From the first vaccine (cowpox, developed by Edward Jenner in 1796), more than 100 years elapsed before additional vaccines for broad population use (diphtheria toxoid, tetanus toxoid, and whole cell pertussis) became available between 1920 and 1940. Then followed inactivated polio vaccine in the 1950s, and live attenuated vaccines for measles, mumps, rubella, and polio in the 1960s. In 1979, global elimination of smallpox was formally certified, with the last human case occurring in Somalia, almost 200 years after Jenner administered cowpox vaccine to James Phipps. In 2019, global elimination is tantalizingly close for maternal and neonatal tetanus and polio. Despite recent outbreaks, elimination has also been achieved at country and regional levels for measles and rubella and, if achieved globally, will offer, as it has for smallpox, large reductions in child mortality and morbidity and in health system costs. Short of elimination, it is important to define the public health impact of vaccines broadly and at the population level. These broader impacts include benefits to families flowing from prevention of long-term sequelae of infection in children, and to populations and health systems from reduced transmission of infection. Importantly, well-delivered vaccination programs will have a substantial impact by improving equality in health outcomes across populations. Broader impacts include reductions in syndromic disease beyond laboratory-proven infection (e.g., diarrhea and pneumonia), indirect reductions in disease in those not immunized (within and beyond age cohorts targeted by vaccine programs), and improvements in other health services driven by the infrastructure for vaccine delivery. Measurement of these broader impacts can be challenging and must also acknowledge the potential for trade-offs, such as replacement disease due to non-vaccine strains, as documented for pneumococcal infection. The realization of the benefits of vaccines globally for all children began with the Expanded Program on Immunization (EPI) initiated by the World Health Organization (WHO) in 1974. The EPI focused on improving coverage of six already available but grossly underutilized vaccines—diphtheria–tetanus–pertussis (DTP), polio, measles, and Bacille Calmette–Guerin (BCG). Through the EPI, estimated global coverage for 3 doses of DTP increased from around 20% to over 85%. Subsequent to the EPI, the Global Alliance for Vaccines and Immunization (GAVI), the Global Immunization Vision and Strategy (GIVS), and, most recently, the Global Vaccine Action Plan (GVAP) have aimed to improve access to additional vaccines in the poorest countries. These include Haemophilus influenzae type b (Hib), hepatitis B, pneumococcal conjugate, rotavirus, and human papillomavirus (HPV) vaccines, all introduced in high-income countries from the 1990s. In this chapter, the scope and methodological issues in measuring public health impact are reviewed, and estimates of the global public health impact of individual vaccines in children summarized, concluding with potential future benefits to global child health from expanded maternal vaccination and vaccines under development.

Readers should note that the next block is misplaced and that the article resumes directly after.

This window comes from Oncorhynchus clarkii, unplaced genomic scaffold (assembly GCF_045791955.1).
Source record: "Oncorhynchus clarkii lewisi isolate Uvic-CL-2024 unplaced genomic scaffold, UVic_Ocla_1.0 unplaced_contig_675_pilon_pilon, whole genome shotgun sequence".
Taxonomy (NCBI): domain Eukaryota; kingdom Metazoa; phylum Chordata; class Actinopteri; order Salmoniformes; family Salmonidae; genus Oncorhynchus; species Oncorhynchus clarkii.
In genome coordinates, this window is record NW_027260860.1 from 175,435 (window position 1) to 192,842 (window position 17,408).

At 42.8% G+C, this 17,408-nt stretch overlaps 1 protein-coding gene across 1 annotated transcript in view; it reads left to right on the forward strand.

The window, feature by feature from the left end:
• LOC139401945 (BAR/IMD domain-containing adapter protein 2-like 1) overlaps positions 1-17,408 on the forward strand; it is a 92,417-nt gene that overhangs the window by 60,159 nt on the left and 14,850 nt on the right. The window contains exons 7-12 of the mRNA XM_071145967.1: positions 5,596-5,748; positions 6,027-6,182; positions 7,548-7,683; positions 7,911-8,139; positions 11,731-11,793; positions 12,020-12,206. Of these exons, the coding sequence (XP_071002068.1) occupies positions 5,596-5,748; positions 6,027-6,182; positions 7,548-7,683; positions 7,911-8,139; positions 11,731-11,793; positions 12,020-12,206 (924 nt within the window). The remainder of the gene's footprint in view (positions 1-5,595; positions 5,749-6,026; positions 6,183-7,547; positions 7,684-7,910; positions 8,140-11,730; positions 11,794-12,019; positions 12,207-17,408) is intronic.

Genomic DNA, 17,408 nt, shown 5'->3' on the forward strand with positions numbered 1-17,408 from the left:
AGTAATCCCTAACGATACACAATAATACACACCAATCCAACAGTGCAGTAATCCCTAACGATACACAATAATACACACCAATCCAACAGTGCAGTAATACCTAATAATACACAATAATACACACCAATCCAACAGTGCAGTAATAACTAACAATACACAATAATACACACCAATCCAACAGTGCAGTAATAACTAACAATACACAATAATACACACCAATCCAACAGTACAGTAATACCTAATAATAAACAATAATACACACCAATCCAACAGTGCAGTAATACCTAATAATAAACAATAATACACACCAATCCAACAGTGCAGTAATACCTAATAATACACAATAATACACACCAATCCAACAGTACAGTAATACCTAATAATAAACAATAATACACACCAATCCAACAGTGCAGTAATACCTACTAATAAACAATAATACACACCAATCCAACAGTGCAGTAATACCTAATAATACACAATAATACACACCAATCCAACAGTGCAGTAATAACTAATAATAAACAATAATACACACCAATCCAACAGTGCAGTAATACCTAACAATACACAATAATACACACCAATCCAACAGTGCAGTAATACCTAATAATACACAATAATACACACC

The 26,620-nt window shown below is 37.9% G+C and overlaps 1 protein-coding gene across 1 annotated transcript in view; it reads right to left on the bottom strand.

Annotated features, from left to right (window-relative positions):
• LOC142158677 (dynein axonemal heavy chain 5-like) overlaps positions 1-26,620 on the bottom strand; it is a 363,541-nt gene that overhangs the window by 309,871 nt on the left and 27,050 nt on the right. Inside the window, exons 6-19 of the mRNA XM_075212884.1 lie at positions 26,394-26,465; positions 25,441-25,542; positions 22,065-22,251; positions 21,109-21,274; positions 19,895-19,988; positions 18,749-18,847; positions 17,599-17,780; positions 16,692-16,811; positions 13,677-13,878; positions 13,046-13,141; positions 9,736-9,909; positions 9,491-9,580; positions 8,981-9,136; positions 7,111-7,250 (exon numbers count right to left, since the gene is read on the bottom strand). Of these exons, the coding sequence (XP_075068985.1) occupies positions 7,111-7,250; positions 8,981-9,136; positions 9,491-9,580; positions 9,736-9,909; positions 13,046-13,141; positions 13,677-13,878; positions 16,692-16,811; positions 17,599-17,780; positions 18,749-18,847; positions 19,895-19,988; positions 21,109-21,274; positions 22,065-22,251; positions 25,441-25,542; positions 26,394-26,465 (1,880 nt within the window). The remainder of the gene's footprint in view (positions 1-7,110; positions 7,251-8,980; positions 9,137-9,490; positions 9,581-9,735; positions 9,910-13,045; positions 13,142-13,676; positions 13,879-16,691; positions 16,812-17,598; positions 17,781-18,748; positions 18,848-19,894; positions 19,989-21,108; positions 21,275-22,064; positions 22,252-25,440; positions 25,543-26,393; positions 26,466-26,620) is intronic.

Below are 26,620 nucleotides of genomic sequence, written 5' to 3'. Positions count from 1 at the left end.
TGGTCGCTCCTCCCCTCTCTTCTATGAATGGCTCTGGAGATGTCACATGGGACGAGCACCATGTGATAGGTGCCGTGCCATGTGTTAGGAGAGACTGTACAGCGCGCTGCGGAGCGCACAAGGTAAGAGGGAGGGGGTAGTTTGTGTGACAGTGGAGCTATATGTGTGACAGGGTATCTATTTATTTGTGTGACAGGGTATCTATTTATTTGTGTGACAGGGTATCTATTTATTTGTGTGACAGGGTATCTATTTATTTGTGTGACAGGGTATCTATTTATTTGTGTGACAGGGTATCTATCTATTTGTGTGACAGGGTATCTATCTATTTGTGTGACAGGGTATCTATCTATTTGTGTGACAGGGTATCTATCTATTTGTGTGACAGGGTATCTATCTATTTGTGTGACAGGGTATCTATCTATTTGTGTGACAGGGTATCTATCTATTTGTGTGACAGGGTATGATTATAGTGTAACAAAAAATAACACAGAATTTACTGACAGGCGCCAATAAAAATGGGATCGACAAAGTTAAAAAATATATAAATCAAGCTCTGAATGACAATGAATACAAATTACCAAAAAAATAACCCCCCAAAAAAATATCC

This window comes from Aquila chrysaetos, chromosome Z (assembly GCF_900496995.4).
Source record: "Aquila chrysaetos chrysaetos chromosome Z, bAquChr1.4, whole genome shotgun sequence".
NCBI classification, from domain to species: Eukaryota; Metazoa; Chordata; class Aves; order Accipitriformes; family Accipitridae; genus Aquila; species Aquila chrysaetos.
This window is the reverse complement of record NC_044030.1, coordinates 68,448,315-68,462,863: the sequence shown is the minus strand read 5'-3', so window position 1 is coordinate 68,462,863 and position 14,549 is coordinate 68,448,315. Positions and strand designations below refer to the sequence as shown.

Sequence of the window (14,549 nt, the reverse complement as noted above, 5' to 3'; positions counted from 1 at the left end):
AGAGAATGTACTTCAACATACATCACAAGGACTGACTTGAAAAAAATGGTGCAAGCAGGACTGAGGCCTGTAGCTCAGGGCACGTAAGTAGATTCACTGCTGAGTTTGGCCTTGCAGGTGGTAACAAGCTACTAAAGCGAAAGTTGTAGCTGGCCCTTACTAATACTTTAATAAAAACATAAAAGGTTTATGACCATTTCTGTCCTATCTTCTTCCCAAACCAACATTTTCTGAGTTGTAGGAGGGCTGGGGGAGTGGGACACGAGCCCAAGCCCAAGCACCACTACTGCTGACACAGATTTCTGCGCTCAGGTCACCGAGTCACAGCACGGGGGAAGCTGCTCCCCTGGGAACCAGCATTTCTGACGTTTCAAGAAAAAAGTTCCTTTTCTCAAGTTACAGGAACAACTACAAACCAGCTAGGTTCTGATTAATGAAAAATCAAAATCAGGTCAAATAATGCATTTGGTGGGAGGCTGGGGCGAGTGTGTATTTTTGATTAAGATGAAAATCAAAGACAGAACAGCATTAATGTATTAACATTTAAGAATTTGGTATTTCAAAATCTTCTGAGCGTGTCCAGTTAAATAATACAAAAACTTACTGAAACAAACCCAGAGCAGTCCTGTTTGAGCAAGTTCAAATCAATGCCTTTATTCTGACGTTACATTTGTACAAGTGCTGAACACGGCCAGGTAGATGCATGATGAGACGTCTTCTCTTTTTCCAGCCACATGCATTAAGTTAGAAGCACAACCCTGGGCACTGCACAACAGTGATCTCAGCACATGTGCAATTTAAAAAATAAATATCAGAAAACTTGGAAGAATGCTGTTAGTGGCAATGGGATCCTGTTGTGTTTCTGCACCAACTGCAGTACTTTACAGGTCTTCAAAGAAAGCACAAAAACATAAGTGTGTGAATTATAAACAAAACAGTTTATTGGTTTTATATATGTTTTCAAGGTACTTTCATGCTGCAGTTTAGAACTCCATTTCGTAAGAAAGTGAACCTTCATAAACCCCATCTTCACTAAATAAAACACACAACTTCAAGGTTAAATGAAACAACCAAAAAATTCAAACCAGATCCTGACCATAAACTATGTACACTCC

Article

Marcos Cueto and Steven Palmer

From the late 19th to the late 20th century, Latin America was a developing region of the world in which public and private health discourses, practices, and a network of agencies were consolidated. Many organizations appeared as a response to pandemics, such as yellow fever, that attacked the main ports and cities, and they interacted with global agencies such as the Rockefeller Foundation. Frequently, single-disease-focused and technocratic approaches were promoted in a pattern that can be defined as the “culture of survival.” However, some practitioners believed in public health programs as a tool to improve the living conditions of the poor, the most important being comprehensive primary health care, which emerged in the late 1970s. Toward the end of the Cold War (ca. 1980s), neo-liberal reformers supported a restrictive idea of primary care health that overemphasized cost-effectiveness and efficiency.

Article

Roger Shrimpton

Malnutrition is caused by consuming a diet with either too little and/or too much of one or more nutrients, such that the body malfunctions. These nutrients can be the macronutrients, including proteins, carbohydrates, and fats that provide the body with its building blocks and energy, or the micronutrients including vitamins and minerals, that help the body to function. Infectious diseases, such as diarrhea, can also cause malnutrition through decreased nutrient absorption, decreased intake of food, increased metabolic requirements, and direct nutrient loss. A double burden of malnutrition (both overnutrition and undernutrition) often occurs across the life course of individuals and can also coexist in the same communities and even the same households. While about a quarter of the world’s children are stunted, due to both maternal and young child undernutrition, overweight and obesity affects about one in three adults and one in ten children. Anemia, most commonly due to iron deficiency, is also affecting about a third of women of reproductive age and almost half of preschool children. Around 90% of nations have a serious burden of either two or three of these different forms of malnutrition. Malnutrition is one of the principal and growing causes of global disease and mortality, affecting at least half of the world’s inhabitants. Programs for tackling maternal and child undernutrition have gained impetus in the last decade with a consensus developing around a package of effective interventions. The nutrition-specific interventions, mostly delivered through the health sector, are directed at immediate levels of causality, while nutrition-sensitive interventions, directed at the underlying and basic levels of causality are delivered through other sectors such as agriculture, education, social welfare, as well as water and sanitation. Less consensus exists around the interventions needed to reduce overnutrition and the associated non-communicable diseases (NCDs), including diabetes, high blood pressure, and coronary heart disease. Prevention is certainly better than cure, however, and creating enabling environments for healthy food choices seems to be the most promising approach. Achieving “healthy diets for all,” by reducing consumption of meat and ultra-processed foods, as well as increasing consumption of fruit and vegetables, would help control rising rates of obesity and reduce NCD mortality. Adopting such healthy diets would also greatly contribute to reducing greenhouse gas emissions: the agriculture sector is responsible for producing a third of emissions, and a reduction on livestock farming would contribute to reducing global warming. Public health nutrition capacity to manage such nutrition programs is still widely lacking, however, and much still needs to be done to improve these programs and their governance.